The credit percentage that can be claimed varies with the number of employees and average wages. 

Calculating the credit amount - The credit is equal to the lesser of the following two amounts multiplied by the applicable tax credit percentage and subject to the phase-outs discussed later:

(1) The amount of contributions the eligible small employer made on behalf of the employees during the tax year for the qualifying health coverage.

(2) The amount of contributions that the employer would have made during the tax year if each employee had enrolled in a plan with a premium equal to the average premium for the small group market in the rating area in which the employee enrolls for coverage, also referred to as the small business benchmark premium. Contributions under this method are determined by multiplying the benchmark premium by the number of employees enrolled in coverage and then multiplied by the uniform percentage that applies for calculating the level of coverage selected by the employer. 

To figure the reduction of credit when the limits are exceeded, the number of the employer’s full-time equivalent employees and average annual full-time equivalent wages (AAEW) for the year must be determined.

Figuring the number of full-time equivalent employees - An employer's full-time equivalent employees (FTEs) for 2016 is determined by dividing the total hours the employer pays wages during the year (but not more than 2,080 hours per employee) by 2,080. The result, if not a whole number, is then rounded down to the next lowest whole number if any (unless the result is less than one, in which case, the employer rounds up to one FTE).



Calculating average annual wages (AAEW) - Average annual equivalent wages is determined by dividing the employer’s total FICA wages (without regard to the wage base limitation) for the tax year by the number of the employer's full-time equivalent employees for the year (rounded down to the nearest $1,000 if need be).



Credit reduction - If the number of full-time equivalent employees exceeds 10 or if AAEW exceed $25,000, the amount of the credit is reduced (but not below zero).  Both reductions can apply at the same time!



Example – Joe owns a small wood working business and has 12 employees, not counting himself or family members.  The total FICA wages (without regard for wage base limitations) for the year were $297,500 and total hours worked by his employees during the year were 24,400.  None of his employees worked more than 2,080 hours during the year.   Joe made non-elective contributions to purchase health insurance for his employees in the amount of $49,800 for the year. He has not claimed the small business health insurance credit in any other year.  Joe’s credit is determined as follows (the $25,900 amount used in the AAEW reduction formula is for 2016; this amount is adjusted annually for inflation):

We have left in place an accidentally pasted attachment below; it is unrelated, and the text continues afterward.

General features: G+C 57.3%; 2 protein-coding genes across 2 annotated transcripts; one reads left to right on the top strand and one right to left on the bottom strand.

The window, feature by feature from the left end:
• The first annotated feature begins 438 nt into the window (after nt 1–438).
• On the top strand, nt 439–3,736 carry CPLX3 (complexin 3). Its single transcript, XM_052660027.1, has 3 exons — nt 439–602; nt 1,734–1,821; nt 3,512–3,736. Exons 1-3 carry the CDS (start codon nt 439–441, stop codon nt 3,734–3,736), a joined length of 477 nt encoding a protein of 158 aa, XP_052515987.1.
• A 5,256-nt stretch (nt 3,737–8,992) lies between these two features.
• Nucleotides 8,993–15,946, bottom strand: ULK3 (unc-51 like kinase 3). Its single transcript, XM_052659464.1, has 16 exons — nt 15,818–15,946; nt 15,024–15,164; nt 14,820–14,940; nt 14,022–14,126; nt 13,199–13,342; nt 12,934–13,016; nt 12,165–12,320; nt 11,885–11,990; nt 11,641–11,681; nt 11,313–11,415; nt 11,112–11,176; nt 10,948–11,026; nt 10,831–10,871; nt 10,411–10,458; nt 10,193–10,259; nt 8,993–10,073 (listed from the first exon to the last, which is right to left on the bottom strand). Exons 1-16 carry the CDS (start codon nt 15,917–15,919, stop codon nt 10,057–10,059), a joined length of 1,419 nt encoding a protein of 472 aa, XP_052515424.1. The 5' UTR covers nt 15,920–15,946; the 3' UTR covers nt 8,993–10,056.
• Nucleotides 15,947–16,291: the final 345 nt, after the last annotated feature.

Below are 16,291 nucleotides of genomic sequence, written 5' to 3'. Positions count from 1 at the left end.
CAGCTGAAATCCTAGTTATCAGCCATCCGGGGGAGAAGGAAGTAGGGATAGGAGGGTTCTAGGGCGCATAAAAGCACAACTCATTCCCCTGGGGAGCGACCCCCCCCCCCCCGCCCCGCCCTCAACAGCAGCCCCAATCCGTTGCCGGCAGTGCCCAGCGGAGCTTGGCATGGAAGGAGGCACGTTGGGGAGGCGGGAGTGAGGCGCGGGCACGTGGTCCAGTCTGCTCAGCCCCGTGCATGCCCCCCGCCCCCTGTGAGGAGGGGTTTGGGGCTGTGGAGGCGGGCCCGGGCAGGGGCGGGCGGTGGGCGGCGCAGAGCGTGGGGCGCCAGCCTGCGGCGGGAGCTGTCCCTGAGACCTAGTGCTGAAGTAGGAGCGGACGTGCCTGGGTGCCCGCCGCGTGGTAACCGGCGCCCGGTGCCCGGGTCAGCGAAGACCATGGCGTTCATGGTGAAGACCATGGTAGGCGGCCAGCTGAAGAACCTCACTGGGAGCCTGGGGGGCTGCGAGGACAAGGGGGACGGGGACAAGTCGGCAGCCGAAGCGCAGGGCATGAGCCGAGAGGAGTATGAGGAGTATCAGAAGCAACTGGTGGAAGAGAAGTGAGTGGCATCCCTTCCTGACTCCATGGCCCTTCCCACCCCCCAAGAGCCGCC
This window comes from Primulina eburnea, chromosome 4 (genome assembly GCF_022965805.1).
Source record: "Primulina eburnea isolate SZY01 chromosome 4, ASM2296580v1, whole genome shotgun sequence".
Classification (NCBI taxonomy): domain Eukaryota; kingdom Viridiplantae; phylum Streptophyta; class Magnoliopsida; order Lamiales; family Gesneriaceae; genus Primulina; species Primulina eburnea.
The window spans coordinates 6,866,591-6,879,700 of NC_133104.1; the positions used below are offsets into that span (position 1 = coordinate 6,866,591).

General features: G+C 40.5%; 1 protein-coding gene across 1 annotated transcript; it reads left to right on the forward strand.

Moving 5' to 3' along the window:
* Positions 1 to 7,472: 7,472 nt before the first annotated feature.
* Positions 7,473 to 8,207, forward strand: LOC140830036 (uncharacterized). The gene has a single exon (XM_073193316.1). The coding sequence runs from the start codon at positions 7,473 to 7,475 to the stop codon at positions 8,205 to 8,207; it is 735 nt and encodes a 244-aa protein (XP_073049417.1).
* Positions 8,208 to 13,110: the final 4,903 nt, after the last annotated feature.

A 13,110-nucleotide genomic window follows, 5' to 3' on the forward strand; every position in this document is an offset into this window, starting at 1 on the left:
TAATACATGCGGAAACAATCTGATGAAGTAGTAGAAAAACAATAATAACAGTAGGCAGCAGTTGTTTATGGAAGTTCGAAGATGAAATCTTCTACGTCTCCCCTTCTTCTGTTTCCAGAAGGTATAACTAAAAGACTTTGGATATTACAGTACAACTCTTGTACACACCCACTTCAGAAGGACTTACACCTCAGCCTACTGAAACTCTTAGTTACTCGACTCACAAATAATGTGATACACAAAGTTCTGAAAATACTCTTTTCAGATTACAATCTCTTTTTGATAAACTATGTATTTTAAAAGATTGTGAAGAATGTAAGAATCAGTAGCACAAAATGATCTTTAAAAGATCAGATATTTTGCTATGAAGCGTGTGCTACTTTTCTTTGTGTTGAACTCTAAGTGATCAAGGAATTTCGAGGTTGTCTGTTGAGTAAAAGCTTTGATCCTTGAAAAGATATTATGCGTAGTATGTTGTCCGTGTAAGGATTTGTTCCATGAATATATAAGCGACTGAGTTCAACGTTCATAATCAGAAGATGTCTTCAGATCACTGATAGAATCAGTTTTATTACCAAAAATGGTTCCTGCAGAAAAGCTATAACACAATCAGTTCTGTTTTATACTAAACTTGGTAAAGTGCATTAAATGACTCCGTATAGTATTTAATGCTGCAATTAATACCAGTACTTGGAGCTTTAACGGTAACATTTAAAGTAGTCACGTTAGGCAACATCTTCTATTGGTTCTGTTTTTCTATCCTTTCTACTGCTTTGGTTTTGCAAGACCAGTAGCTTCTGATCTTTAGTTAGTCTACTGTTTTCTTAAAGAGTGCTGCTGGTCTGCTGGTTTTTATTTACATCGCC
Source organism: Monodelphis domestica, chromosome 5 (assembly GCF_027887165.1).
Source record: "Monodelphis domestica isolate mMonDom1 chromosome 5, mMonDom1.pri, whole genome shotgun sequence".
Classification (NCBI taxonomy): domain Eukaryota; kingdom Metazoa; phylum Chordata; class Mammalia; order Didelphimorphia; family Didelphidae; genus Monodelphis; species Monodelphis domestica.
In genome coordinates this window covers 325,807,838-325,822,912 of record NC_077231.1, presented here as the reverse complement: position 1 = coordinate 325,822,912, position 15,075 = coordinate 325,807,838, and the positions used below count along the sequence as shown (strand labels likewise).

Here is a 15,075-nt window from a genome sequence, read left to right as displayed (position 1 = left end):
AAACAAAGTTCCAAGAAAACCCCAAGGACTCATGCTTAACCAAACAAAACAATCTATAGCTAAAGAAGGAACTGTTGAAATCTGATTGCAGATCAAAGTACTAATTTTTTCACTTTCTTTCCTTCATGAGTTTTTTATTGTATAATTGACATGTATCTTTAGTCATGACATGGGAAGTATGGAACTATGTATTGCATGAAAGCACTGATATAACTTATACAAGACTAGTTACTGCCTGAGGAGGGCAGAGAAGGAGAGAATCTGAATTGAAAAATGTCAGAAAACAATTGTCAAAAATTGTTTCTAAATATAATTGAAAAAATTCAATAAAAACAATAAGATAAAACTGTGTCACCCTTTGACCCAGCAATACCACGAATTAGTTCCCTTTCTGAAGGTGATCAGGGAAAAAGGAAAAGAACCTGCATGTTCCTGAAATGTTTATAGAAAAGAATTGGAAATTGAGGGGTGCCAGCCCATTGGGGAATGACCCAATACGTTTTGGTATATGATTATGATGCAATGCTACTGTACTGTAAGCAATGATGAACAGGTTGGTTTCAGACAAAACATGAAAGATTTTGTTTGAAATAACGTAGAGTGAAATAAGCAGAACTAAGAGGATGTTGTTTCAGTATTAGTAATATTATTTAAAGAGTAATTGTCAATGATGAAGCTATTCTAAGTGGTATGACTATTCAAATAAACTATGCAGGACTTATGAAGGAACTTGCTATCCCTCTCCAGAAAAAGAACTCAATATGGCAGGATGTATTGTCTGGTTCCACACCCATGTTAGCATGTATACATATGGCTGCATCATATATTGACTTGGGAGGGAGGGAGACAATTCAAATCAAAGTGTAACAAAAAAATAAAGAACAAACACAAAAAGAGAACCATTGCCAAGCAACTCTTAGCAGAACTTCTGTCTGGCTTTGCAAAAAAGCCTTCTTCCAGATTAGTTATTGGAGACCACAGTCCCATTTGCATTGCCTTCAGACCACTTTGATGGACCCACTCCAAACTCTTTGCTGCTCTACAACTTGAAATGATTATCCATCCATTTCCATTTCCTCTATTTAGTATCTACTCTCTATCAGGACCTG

• Small Business Benchmark Premium (estimated for this example. In actual practice the benchmark premiums are included in the instructions for Form 8941) = 12 x 5,345 = $64,140
  • Smaller of actual premium paid or Benchmark premium = $49,800
  • Tentative credit = $49,800 x 0.50 = $24,900
  • Full-time equivalent employees (FTEs) = 24,400/2080= 11.7 rounded down = 11
  • Average annual full-time equivalent wages (AAEW) = $297,500/11 = $27,045 rounded down = $27,000 
  • FTE Reduction = ((11-10)/15) x $24,900 = $1,660
  • AAEW Reduction = ((27,000-25,900)/25,900) x $24,900 = $1,058
  • Joe’s health insurance tax credit = $24,900 - $1,660 - $1,058= $22,182

Other Issues:

  • The credit reduces the employer's deduction for employee health insurance.  
  • Special rules apply if the employer benefits from state tax credits or a premium subsidy paid by the state for providing health insurance for its employees.
  • Aggregation rules apply in determining the employer. 
  • Self-employed individuals, including partners and sole proprietors, 2% shareholders of an S Corporation, and 5% owners of the employer are not treated as employees for purposes of this credit. 
  • There's a special rule to prevent sole proprietorships from receiving the credit for the owner and their family members.  
  • The credit is a general business credit that can offset the taxpayer’s income tax, and if the amount of the credit is greater than the tax, the excess can be carried back one year and forward for 20 years. However, because an unused credit amount cannot be carried back to a year before the effective date of the credit, any unused credit amounts for taxable years beginning in 2010 can only be carried forward.
  • The credit is available to offset tax liability under the alternative minimum tax.  
Please call this office if you have questions related to Tax Credits for Small Employers Offering Health Coverage.

When 1099s Must Be Filed

If you use independent contractors to perform services for your trade or business and you pay them $600 or more for the year, you are required to issue them a Form 1099 at the end of the year to avoid facing significant penalties and the loss of the deduction for their labor and expenses. It is not uncommon to use the services of a repairman early in the year, pay him less than $600, then use his services again later and have the total for the year exceed the $600 limit. As a result, you may have overlooked getting the information needed to file the 1099s for the year (service providers name, address and tax ID number). Therefore, it is good practice to always have individuals who are not incorporated complete and sign the IRS Form W-9 the first time you use their services. Having a properly completed and signed Form W-9 for all independent contractors and service providers eliminates any oversights and protects you against IRS penalties and conflicts.